Halifax, Nova Scotia — President Volodymyr Zelenskyy said that Russia was seeking a “short truce” with Ukraine — a proposal he fiercely rejected — because it would simply allow Moscow’s forces to regroup.
His comments, delivered Friday in a prerecorded video to kick off the 2022 Halifax International Security Forum, showed a leader unwilling to pause the fighting and uninterested in preliminary peace talks.
“Russia is now looking for a short truce, a respite to regain strength,” he said. “Someone may call this the war’s end. But such a respite will only worsen the situation.”
“Immoral compromises will only lead to new blood,” he continued, adding that an “honest peace” can only be achieved by “the complete demolition of Russian aggression.”
It’s unclear how formally Russia made the truce proposal — or if Moscow made it at all. Zelenskyy has made similar remarks before, claiming that any effort to stop the fighting would benefit Russia more than Ukraine. Ukrainian troops currently have the momentum in the war having recently forced Russian forces to withdraw from the southern city of Kherson.
But the context of Zelenskyy’s comments were different this time around, as U.S. officials nudge their Ukrainian counterparts to de-escalate tensions and consider actions that could lead to a peaceful resolution of the conflict. His message to officials and experts of the world’s democracies, many of whom support Ukraine, was unmistakable: There can be no peace on Russia’s terms.
Zelenskyy’s remarks were more direct and pointed, indicating that Moscow may have made a direct appeal to Kyiv, as pressure to find a peaceful end to the war mounts. Gen. Mark Milley, the Joint Chiefs chair, has twice said a winter slowdown in fighting could provide a diplomatic opening.
Spokespeople for the National Security Council and the State Department did not immediately offer comment. The Russian Embassy in Washington also did not immediately respond to an emailed request for information.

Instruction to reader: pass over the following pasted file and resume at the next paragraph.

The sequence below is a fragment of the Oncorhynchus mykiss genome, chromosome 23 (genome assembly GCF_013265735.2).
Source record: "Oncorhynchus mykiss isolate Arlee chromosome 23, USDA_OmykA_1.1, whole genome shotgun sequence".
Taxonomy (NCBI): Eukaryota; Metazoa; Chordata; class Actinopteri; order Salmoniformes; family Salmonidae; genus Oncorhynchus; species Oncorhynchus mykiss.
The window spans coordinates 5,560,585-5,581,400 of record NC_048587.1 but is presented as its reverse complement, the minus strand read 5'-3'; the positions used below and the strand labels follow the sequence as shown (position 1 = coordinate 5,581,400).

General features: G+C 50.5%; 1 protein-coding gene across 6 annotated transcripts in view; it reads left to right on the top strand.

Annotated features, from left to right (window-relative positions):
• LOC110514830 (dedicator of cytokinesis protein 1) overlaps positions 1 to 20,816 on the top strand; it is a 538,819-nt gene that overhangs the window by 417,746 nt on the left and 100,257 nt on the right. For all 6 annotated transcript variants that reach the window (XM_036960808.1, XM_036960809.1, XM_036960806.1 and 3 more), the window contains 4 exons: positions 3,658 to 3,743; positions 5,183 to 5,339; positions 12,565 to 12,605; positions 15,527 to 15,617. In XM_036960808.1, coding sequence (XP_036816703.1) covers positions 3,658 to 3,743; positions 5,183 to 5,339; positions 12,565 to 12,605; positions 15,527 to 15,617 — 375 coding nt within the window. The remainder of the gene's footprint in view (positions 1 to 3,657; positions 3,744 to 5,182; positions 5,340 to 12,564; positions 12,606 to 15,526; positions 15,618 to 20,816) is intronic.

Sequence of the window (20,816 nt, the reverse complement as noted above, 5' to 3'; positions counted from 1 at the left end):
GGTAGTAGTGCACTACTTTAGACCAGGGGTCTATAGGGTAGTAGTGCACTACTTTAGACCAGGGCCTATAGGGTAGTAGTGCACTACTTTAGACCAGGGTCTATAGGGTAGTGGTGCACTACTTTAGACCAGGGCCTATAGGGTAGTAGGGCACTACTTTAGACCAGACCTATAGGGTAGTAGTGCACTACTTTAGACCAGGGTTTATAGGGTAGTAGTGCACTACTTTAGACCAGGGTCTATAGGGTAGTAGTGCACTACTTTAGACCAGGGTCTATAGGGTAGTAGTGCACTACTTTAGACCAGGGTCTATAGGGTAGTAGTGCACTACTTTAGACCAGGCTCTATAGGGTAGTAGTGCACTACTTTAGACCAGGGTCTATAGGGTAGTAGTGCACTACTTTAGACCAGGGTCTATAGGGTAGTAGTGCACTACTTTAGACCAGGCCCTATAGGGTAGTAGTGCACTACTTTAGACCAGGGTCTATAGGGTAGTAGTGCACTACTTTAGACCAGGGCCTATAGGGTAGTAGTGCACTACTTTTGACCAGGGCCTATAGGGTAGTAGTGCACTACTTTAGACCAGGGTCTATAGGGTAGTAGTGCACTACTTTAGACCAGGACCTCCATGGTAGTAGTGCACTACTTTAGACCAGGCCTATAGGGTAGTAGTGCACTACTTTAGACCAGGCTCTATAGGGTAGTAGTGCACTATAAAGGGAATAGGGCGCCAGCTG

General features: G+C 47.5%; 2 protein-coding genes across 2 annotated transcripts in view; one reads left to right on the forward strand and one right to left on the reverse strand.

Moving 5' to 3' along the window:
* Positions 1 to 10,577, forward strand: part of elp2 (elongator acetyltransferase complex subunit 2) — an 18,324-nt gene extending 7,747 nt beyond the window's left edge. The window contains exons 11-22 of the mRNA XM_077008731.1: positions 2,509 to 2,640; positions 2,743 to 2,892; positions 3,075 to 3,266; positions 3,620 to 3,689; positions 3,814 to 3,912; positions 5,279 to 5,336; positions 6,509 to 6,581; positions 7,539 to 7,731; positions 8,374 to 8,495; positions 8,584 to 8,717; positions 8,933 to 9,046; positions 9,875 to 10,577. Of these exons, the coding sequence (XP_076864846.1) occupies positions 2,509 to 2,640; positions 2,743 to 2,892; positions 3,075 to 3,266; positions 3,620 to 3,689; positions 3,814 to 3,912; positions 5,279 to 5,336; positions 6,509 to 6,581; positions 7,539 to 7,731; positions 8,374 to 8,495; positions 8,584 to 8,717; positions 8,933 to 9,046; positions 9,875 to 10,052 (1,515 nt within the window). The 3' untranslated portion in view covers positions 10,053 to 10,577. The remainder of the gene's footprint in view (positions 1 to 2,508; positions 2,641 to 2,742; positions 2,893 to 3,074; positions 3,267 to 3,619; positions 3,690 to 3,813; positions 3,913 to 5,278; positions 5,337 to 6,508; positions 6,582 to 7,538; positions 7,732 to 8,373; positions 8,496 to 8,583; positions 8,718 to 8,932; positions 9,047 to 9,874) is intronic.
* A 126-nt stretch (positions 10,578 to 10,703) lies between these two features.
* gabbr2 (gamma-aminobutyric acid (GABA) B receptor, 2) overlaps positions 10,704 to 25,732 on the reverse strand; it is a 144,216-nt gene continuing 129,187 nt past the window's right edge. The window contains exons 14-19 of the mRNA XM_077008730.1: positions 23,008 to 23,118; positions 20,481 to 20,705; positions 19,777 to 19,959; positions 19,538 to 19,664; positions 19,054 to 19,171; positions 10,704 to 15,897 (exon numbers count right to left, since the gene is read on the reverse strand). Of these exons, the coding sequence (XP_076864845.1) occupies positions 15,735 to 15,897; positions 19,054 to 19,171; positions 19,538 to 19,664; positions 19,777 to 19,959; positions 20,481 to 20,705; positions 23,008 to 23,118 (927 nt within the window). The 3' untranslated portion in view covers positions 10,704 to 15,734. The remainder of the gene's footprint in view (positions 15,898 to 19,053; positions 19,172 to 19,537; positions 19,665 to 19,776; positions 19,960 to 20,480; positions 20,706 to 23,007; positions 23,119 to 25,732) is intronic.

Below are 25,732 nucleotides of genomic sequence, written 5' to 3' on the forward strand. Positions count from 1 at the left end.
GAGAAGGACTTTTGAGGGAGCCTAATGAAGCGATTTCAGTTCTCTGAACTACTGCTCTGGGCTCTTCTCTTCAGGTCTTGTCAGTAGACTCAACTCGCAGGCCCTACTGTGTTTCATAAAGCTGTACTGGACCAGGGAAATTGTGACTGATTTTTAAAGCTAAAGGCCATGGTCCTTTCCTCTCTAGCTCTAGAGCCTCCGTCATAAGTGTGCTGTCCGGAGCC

Still, Zelenskyy’s defiant address set the tone for the conference in Halifax, a major annual gathering that brings together key officials from democratic nations and activists seeking a democratic future for their countries. The gathering this year is focused on Russia’s invasion of Ukraine and its aftermath, with conference documents and paraphernalia adorned in Ukraine’s national colors of yellow and blue.
Russia will find no sympathy here, as Western and current and former Ukrainian officials will discuss in public and in private how best to aid Kyiv in its moment of need.
Those conversations will now be impacted by Zelenskyy’s clarion call for continued resistance to Russia, even if Moscow wants a break.
“Peace is possible,” Zelenskyy said, “but for it to exist, we must make impossible Russian aggression [in] all of its elements. Let it happen. Let there be peace.”
Ukraine will also find strong backing from a bipartisan group of lawmakers in Halifax. Sen. Jeanne Shaheen (D-N.H.), one of the leaders of the delegation, underscored that there continues to be “very strong bipartisan support” for support for Ukraine on Capitol Hill.
“We share the same sentiment…that this war is about a lot more than whether Ukraine is able to maintain their territorial integrity,” Shaheen said on a panel after Zelenskyy’s remarks.
Nahal Toosi and Connor O’Brien contributed to this report.